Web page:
James Bowie, Sam Houston, Davy Crockett and William Travis all left their native country and moved west to make a new start. Their destiny helped shape what we know as Texas today. Both Bush presidents, 41 and 43, were born in the Northeast but moved to Texas for a promise of a better tomorrow.
Texas has long been a place of hope for immigrants of all ages, origins, eras and beliefs, and my family is no different. Like Bowie, I was born in Kentucky but now call Texas home. The free movement and welcome of people and ideas has made our state and our nation the envy of the world.
Unfortunately, instead of driving a discussion of how immigration policy can be improved to continue strengthening our country and economy, hyperbole and assumptions — not facts — have turned immigration into a wedge issue in this presidential race.
Republican nominee Donald Trump has advocated for the restriction of practically every legal immigration pathway and for the mass deportation of more than 15 million people in this country, including the U.S.-born children of undocumented immigrants. He says immigrants "steal" American jobs and threaten the national security of our country.
Trump is wrong. As a business leader, an Army veteran and a student of history, I know this couldn't be further from the truth.
Throughout my career, I've seen immigrants make substantial contributions to our common defense, wearing the U.S. Army uniform, and to our economy, wearing work boots, aprons and business suits. I've talked with CEOs whose businesses depend on the work ethic and reliability of immigrants. And in the high-tech arena, I've worked shoulder-to-shoulder with immigrants committed to creating innovative products and jobs for all of us.
In my own journey as a high-tech entrepreneur, immigrants have played an important role every step of the way. The U.S. economy is far too large to be fueled only by native-born Americans. Immigrants have long been important to the fabric of the United States because they help contribute to our overall security — both economic and national security.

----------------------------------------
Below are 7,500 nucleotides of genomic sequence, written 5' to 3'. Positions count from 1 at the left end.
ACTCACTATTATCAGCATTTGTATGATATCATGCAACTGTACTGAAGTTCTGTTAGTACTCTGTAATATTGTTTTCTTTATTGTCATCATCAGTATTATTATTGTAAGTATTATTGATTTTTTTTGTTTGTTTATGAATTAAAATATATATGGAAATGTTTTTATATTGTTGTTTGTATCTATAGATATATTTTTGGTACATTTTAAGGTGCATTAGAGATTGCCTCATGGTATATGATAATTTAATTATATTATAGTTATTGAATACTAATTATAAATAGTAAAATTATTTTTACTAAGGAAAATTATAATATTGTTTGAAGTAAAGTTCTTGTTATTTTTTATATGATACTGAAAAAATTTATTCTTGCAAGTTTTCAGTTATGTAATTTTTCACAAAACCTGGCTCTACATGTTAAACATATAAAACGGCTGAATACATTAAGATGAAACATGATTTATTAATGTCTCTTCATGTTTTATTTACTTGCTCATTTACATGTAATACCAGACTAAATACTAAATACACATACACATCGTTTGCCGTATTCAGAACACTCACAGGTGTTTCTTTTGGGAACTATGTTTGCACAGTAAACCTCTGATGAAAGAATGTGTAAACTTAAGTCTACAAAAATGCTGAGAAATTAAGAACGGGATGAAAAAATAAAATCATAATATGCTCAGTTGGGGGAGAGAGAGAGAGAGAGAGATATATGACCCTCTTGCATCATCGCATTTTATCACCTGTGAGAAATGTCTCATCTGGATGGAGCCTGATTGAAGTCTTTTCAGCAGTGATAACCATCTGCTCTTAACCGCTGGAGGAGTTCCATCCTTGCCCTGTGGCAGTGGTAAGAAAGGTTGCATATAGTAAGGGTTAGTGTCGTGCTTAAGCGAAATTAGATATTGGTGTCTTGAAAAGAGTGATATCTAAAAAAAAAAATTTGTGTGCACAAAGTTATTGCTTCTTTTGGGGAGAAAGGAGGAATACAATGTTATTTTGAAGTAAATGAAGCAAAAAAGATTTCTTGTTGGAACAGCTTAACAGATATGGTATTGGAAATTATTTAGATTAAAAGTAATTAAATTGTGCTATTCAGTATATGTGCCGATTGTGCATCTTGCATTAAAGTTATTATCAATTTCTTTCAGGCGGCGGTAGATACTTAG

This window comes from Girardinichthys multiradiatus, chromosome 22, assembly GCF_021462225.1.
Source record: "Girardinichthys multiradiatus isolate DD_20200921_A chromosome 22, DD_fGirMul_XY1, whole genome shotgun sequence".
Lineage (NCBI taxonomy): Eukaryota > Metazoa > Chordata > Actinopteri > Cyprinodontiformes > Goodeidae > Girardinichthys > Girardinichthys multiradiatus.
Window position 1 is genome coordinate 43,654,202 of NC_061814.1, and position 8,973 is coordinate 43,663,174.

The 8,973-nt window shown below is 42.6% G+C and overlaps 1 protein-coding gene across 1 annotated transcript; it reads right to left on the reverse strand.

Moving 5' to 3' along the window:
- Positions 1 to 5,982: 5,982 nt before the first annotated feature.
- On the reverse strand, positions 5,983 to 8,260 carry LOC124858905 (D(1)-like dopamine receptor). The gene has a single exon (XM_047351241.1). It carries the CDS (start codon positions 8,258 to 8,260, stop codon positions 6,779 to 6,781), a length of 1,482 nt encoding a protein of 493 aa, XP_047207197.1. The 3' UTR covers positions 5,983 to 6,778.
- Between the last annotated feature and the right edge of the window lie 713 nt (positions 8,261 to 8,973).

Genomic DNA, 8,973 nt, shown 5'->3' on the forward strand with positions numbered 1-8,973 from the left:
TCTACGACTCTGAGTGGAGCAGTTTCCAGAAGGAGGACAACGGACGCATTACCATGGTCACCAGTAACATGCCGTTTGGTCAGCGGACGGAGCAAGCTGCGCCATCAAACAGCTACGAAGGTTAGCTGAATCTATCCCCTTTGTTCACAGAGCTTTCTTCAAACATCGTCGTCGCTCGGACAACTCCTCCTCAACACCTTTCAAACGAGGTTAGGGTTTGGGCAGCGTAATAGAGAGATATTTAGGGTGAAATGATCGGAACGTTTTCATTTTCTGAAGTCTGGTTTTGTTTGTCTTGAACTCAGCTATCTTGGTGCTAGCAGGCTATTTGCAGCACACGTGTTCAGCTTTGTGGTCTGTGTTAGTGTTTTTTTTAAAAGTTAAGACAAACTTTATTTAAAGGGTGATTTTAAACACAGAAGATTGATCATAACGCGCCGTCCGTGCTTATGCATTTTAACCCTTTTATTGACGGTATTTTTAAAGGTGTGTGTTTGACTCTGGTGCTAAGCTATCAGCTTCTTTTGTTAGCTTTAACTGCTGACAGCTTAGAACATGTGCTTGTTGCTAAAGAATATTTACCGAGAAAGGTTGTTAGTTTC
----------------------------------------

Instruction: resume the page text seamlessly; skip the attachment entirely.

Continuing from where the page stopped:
For example, Chinese-born entrepreneur Liang Ge earned an electrical engineering degree from Texas A&M University. His company, Acoustic Shield, has developed a life-saving sensor that can detect gunshots in public spaces. It alerts first responders within milliseconds, compared to current technology, which can take as long as 15 minutes. The result is faster response times. Liang is helping keep American communities safe.
Also consider Austin-based entrepreneur Mohit Tiwari. Mohit came to the United States in 2005 to study for his Ph.D. in computer science. He currently works as an assistant professor at the University of Texas at Austin while developing a data security startup that adds critical security protections to developers' applications. It's thanks to entrepreneurs like Mohit that we'll be prepared to tackle the security challenges of the 21st century.
Liang and Mohit are certainly not the only transplants who have contributed to our overall security. Since Alexander Hamilton, who was born in the Caribbean, immigrated to the United States in the 1700s, our economy has been fueled by new ideas and innovation from both documented and undocumented immigrants. Instead of deporting millions of children, women and men who help make America safer and stronger, we should focus our removal efforts on serious threats.
Creating a blanket mass deportation policy would be disastrous for all immigrants, regardless of legal status. It would hinder community policing efforts by creating distrust between police officers and immigrant communities. Enforcement efforts would strain our resources and send us spiraling into deeper debt. Above all, our efforts would be misguided, particularly because immigrants are less likely than native-born Americans to commit violent crimes. Those who do are in the minority and should be deported — and commonsense immigration reform would achieve that.
Alternatively, a pathway to legal status for undocumented immigrants would establish a new transparency so we can determine who is actually a threat to our country. Legal status would also give undocumented immigrants the confidence necessary to report serious crimes, making America safer for us all.
I urge our leaders in Congress to reject the scapegoating and xenophobic rhetoric of the Trump campaign and to take up efforts to pass commonsense immigration reform in the first 100 days of the next Congress. Bolstering our border security with strategic fencing, additional manpower, and the newest technology; updating our legal system to meet the immigration demands of our economy; and providing a pathway to legal status for undocumented immigrants is the clear alternative to Mr. Trump's misguided proposals.
Don't let Trump mess with Texas — or with any other part of the United States.
Disclosure: Joseph Kopser has been a financial supporter of The Texas Tribune. A complete list of Tribune donors and sponsors can be viewed here.